welcomes as our guest author and actor, Mike Kimmel. Mike Kimmel is a film, television, commercial, and stage actor with extensive experience  in both the New York and Los Angeles markets.

His TV credits include Game of Silence, Zoo, Treme, In Plain Sight, Breakout Kings, Cold Case, Suit Up, Memphis Beat, and Buffy the Vampire Slayer.

Mike also worked regularly as a  sketch comedy player on The Tonight Show with Jay Leno for eleven years. He has performed in dozens of theatrical plays on both coasts, including Radio City Music Hall, Equity Library Theater, Stella Adler Theater, and Theater at the Improv.

He trained with Michael Shurtleff, William Hickey, Ralph Marrero, and Gloria Maddox, among others. 

Mike holds a B.A. from Brandeis University and an M.A. from California State University.  He has taught at University of New Orleans, Upper Iowa University, University of Phoenix, Nunez Community College, and in both the Los Angeles and Beverly Hills Unified School Districts.

Mike has written and collaborated on many scripts for stage and screen. His full-length historical drama on Presidents Lincoln and Garfield was a 2013 semi-finalist in the National Playwrights Conference at the Eugene O'Neill Theater Center. He is the 2014 recipient of the Excellence in Teaching Award from Upper Iowa University.

Norm: Good day Mike and thanks for participating in our interview.

How did you get involved in acting?

Mike: Thank you very much, Norm, and thanks especially for all the work you do on behalf of indie authors and publishers.

I've known since childhood that I wanted to perform on stage and screen and write books and scripts. As a young kid growing up in the Bronx, though, it was difficult to find a legitimate mentor, serious guidance, or even printed information to lead me in the right direction.  Looking back, I realize how much I would have benefited from a good introductory book of acting scenes to help me get started as a child or young adult.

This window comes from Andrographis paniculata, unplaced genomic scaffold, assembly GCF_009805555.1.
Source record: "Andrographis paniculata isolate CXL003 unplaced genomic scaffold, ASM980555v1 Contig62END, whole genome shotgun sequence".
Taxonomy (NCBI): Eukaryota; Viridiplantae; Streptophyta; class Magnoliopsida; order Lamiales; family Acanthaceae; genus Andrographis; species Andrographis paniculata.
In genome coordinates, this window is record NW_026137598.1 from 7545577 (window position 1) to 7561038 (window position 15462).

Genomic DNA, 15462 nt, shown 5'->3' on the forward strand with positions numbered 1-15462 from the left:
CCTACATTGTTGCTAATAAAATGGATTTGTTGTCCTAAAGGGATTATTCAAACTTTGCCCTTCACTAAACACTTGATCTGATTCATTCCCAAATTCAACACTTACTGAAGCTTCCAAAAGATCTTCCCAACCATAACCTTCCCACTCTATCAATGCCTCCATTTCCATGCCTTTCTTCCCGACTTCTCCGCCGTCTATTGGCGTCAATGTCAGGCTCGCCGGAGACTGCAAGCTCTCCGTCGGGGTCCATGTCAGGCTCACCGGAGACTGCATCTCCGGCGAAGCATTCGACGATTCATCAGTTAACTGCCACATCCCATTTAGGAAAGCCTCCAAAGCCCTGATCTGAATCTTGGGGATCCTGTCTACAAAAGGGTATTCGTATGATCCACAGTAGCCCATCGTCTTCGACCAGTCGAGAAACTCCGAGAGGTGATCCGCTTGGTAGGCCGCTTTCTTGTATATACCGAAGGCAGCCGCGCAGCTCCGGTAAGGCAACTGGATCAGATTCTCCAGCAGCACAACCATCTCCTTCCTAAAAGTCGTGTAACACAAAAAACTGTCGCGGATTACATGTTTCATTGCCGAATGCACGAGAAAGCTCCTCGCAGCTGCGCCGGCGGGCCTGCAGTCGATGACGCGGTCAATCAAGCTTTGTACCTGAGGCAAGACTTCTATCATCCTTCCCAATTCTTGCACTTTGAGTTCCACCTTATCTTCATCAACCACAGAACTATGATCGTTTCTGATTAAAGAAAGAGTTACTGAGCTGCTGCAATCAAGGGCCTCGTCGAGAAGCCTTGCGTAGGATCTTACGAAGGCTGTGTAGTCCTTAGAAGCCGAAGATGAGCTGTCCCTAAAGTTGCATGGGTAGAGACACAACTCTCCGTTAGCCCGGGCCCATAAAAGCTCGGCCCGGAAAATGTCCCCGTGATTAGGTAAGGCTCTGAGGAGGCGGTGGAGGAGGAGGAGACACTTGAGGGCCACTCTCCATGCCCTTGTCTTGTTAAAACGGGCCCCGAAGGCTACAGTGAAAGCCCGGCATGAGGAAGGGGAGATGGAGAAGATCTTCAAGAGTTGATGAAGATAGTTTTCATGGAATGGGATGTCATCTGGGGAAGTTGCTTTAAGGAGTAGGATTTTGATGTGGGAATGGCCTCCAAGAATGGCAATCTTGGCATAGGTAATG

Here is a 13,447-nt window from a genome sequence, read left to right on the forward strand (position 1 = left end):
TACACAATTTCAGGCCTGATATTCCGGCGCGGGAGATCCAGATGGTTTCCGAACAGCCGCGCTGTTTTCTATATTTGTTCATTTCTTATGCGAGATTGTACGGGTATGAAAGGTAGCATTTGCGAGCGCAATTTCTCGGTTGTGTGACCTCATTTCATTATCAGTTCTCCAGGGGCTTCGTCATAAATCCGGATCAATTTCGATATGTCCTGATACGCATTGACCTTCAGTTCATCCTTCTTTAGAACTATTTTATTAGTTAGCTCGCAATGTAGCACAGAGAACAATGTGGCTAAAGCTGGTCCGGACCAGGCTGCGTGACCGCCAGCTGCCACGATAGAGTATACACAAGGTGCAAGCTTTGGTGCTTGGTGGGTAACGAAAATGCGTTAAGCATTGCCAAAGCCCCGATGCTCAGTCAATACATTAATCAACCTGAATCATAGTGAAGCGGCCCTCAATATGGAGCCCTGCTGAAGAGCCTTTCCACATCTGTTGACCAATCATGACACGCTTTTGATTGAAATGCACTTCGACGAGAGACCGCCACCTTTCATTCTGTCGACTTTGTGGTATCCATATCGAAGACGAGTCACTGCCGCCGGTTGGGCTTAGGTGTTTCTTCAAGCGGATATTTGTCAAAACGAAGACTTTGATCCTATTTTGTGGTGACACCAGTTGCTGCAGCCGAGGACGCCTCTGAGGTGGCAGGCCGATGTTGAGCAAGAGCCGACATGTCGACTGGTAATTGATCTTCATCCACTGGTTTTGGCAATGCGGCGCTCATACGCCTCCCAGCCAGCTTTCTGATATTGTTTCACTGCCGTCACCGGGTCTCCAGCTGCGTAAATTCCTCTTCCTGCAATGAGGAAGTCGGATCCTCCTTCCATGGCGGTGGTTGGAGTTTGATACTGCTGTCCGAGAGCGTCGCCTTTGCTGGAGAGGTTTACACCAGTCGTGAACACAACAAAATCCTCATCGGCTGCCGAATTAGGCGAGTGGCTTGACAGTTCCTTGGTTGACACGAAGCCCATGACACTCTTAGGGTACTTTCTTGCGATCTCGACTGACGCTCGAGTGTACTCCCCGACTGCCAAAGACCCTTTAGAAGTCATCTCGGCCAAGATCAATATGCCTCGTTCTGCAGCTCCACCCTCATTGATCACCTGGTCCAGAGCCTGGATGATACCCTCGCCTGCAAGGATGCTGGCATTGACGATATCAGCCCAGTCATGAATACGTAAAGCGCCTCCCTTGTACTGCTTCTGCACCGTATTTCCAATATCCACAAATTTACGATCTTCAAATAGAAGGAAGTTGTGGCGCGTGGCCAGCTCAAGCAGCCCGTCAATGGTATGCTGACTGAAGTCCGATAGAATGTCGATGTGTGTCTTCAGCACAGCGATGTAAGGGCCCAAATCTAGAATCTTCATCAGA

Without a good starting point as an actor, I gravitated towards other pursuits, but kept show biz in the back of my mind. I kept telling myself: "Someday I'll give it a serious go. Someday, I'll pursue my dream."  You might say I spent my early years living on "Someday Isle!"     

In my mid-twenties, I finally started taking classes regularly and showing up to open call auditions, reasoning that even if there are 500 people competing for the same role, someone among us has got to get that part. I decided early on to become as skilled, dedicated, and disciplined as I possibly could. 

That way, if I was ever fortunate enough to have a serious opportunity at major show business roles - the kind of roles actors worldwide dream about - it would be up to me to determine what I can do with that opportunity.   Even today, with more than twenty years of experience behind me, I remind myself daily that although there are many variables outside an actor's control - it's entirely up to the actor to determine how focused and prepared he or she will be for the audition and the job. 

Norm: Tell me about a time where you had difficulty turning yourself into a character.

Mike: I've always enjoyed the challenge of "working against type" in the casting process.  A couple of years back, I had an opportunity to read for a nice supporting role on the TV series Memphis Beat.  The character I was reading was very different from me physically, but I was able to win the role based upon some unusual choices I made in the audition room.